The picture is extremely clear and sharp at all times in both the foreground and background. The shadow detail is spot on. There are a couple of scenes that are intentionally dark with little detail in the black areas, but they still look natural and visually pleasing. No low-level noise, edge bleeding or excessive edge enhancement was ever noticed. I found the opening scene of the city at night particularly impressive on the big screen.

The colour was exemplary - beautifully saturated with wonderful skin tones throughout. It is one of the best transfers I have ever seen for a movie made in the 80s.

There are quite a few scenes that suffer from either trivial or minor grain, but this grain is not terribly disruptive as it never affects the foreground picture. The most noticeable instances can be found at 18:36-19:20, 23:00, 26:30, 58:28 and 86:20. No pixelization was noticed.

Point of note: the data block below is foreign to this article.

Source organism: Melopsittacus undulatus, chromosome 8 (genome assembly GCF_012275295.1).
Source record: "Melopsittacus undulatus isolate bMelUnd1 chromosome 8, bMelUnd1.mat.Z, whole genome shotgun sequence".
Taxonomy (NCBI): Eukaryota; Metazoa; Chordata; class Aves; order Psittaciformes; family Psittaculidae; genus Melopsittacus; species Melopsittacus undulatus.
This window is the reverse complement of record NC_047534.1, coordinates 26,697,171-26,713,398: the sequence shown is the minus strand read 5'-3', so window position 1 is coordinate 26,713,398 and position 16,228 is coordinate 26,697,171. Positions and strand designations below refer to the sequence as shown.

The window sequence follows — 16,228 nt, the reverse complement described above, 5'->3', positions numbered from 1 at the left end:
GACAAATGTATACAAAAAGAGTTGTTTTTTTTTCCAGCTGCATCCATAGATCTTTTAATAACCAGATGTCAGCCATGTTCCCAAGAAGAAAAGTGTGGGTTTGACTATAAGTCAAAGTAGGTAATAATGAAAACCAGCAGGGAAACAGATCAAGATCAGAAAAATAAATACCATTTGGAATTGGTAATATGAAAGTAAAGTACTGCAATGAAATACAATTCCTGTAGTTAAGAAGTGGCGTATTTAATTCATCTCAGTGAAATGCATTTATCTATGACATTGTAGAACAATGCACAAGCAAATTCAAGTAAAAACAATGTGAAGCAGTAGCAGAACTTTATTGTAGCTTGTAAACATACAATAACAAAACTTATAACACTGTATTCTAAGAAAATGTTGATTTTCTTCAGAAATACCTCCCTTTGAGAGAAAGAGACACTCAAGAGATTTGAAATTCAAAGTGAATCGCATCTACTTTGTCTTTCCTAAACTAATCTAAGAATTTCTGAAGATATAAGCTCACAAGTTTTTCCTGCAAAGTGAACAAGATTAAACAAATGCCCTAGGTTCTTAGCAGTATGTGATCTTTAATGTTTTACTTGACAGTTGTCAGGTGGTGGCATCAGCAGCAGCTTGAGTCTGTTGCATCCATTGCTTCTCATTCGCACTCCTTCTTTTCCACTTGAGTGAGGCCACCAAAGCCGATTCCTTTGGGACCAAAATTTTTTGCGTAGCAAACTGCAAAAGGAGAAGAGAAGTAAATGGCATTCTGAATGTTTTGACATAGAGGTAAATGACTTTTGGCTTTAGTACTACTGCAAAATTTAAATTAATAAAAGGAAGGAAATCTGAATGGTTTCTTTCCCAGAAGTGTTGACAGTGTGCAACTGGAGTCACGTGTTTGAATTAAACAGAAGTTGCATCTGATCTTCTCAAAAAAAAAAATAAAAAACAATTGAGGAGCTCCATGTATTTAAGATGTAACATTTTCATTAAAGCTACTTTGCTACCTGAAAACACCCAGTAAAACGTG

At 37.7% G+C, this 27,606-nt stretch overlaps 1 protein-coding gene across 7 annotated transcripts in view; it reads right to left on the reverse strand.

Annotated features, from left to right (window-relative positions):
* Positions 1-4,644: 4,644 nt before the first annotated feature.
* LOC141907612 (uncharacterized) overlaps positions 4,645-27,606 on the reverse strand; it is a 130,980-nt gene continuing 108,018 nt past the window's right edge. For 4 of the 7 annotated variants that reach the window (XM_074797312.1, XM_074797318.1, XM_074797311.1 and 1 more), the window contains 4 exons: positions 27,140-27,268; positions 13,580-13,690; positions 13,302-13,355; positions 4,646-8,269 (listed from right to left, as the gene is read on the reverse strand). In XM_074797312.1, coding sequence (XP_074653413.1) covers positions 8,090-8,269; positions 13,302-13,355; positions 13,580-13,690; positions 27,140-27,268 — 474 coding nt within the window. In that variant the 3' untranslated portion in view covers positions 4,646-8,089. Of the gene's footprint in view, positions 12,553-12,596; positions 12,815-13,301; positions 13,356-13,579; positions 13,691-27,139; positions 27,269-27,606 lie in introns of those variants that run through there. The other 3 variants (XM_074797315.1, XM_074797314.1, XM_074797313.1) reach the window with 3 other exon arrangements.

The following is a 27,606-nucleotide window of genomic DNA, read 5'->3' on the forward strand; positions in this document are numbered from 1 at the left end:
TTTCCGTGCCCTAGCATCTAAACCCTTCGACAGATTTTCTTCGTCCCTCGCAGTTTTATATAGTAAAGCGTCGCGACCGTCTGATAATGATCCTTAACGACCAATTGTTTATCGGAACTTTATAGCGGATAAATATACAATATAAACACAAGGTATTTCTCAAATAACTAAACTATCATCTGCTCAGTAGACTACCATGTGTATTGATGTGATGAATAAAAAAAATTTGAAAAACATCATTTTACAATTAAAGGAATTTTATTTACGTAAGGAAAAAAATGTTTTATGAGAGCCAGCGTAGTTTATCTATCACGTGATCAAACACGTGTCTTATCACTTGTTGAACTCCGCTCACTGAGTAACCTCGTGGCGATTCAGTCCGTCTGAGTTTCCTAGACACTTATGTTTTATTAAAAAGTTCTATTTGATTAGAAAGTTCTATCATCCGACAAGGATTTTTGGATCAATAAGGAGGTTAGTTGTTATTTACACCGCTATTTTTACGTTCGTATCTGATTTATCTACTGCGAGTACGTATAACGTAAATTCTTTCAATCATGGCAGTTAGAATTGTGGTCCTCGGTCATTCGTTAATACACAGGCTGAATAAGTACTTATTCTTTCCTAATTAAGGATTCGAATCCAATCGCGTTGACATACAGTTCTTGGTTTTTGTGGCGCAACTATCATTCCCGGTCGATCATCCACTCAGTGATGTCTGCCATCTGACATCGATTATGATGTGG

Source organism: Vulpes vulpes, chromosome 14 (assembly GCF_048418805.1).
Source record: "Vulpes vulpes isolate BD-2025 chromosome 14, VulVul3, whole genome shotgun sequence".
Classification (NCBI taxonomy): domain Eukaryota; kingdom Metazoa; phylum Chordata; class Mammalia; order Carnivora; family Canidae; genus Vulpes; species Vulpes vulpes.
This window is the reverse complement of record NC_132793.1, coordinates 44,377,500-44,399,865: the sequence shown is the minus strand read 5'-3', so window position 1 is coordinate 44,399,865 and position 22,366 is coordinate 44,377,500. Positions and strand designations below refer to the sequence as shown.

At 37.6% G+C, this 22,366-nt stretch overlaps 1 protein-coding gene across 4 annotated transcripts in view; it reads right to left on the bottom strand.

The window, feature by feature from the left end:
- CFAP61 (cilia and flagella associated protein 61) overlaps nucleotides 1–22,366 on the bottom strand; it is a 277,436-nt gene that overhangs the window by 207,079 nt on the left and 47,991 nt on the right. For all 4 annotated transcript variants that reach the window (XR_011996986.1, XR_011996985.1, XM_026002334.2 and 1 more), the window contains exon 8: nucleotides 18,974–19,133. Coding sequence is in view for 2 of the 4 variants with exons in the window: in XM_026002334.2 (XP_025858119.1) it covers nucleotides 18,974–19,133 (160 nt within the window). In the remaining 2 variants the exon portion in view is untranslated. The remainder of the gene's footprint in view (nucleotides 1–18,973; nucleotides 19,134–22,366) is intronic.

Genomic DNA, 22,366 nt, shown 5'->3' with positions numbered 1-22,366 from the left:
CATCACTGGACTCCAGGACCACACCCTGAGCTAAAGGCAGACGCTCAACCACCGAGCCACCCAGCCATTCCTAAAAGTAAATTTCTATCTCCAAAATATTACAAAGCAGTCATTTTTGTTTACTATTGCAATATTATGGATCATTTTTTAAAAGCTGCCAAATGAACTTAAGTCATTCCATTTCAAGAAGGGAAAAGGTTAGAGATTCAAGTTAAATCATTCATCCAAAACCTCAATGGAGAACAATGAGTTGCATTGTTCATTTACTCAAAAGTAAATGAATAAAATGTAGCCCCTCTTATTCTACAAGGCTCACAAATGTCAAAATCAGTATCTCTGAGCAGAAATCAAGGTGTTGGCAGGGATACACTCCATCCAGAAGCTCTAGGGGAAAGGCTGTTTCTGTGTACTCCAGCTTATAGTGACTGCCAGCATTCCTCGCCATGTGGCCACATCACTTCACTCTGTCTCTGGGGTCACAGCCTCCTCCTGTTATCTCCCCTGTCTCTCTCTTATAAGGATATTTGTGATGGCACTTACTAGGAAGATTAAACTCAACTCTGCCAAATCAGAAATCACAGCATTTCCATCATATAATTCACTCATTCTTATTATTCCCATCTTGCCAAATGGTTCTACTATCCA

No MPEG artefacts were seen. Another impressive aspect of this transfer is its total lack of aliasing, with not a single occurrence noted throughout the entire transfer. I'm sure if you looked hard enough you would be able to find at least one or two occurrences somewhere, but really...

Film artefacts were very rare and were almost always small and unobtrusive, such as at 18:12 and shortly thereafter where a medium-sized scratch appears.

Video Ratings Summary
Sharpness
Shadow Detail
Colour
Grain/Pixelization
Film-To-Video Artefacts
Film Artefacts
Overall

Audio

The audio is clear and clean but is predominantly up-front and the dialogue is strongly centred on most occasions.

There are five 192Kb/sec Dolby Digital 2.0 surround-encoded tracks on this DVD; English, French, German, Italian and Spanish. I listened to the default English soundtrack.

The dialogue was extremely clear and easy to understand throughout the entire movie, except for one line from Tom Berenger at 61:42 which I could not make out, even after several attempts to decipher it.

Audio sync was not a problem at all with this transfer, and was completely spot-on.

Michael Kamen's music score definitely suited the movie.